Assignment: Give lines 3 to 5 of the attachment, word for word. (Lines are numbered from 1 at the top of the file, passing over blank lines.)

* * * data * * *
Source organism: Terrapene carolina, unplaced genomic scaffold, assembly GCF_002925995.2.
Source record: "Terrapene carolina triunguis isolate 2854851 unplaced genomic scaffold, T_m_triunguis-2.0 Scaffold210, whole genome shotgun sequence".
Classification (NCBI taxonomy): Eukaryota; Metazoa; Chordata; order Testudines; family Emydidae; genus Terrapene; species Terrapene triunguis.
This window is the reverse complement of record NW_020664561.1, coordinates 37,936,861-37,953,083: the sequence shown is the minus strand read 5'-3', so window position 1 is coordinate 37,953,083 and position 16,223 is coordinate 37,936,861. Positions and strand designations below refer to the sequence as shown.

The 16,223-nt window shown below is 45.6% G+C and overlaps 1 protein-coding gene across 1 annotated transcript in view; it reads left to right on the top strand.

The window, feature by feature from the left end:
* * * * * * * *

Classification (NCBI taxonomy): Eukaryota; Metazoa; Chordata; order Testudines; family Emydidae; genus Terrapene; species Terrapene triunguis.
This window is the reverse complement of record NW_020664561.1, coordinates 37,936,861-37,953,083: the sequence shown is the minus strand read 5'-3', so window position 1 is coordinate 37,953,083 and position 16,223 is coordinate 37,936,861. Positions and strand designations below refer to the sequence as shown.

The 16,223-nt window shown below is 45.6% G+C and overlaps 1 protein-coding gene across 1 annotated transcript in view; it reads left to right on the top strand.